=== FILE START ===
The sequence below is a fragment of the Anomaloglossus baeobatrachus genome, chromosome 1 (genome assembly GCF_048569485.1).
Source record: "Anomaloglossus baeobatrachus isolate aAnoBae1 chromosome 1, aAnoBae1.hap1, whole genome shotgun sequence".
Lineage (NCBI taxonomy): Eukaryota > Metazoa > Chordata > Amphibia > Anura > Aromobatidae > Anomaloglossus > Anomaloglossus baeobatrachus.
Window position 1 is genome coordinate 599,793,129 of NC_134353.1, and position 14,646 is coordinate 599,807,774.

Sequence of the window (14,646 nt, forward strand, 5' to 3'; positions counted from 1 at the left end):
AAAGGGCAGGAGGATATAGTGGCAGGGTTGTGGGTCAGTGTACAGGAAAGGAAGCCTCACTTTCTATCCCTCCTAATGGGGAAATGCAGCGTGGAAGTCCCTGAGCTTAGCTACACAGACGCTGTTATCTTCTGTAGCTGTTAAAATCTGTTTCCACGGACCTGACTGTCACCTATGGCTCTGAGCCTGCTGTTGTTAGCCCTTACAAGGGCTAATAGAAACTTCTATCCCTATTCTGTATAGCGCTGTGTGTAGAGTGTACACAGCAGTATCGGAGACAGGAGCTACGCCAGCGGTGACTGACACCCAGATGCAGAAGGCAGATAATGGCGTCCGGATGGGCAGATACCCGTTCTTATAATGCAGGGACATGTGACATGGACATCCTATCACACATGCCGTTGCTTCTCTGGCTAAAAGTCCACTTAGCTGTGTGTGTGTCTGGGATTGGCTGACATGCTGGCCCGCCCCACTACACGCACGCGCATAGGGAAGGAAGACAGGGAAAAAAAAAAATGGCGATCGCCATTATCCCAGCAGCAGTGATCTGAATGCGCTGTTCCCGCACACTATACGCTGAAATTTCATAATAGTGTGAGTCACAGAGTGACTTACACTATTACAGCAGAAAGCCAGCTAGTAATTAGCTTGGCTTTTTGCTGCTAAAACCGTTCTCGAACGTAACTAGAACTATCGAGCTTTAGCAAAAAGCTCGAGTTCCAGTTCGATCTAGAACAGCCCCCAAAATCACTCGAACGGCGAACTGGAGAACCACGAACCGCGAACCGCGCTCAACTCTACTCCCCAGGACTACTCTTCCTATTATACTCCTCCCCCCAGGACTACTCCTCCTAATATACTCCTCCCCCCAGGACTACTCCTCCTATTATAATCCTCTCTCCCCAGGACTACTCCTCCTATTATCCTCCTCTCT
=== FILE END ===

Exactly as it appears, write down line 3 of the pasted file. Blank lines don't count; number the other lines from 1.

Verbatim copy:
Lineage (NCBI taxonomy): Eukaryota > Metazoa > Chordata > Amphibia > Anura > Aromobatidae > Anomaloglossus > Anomaloglossus baeobatrachus.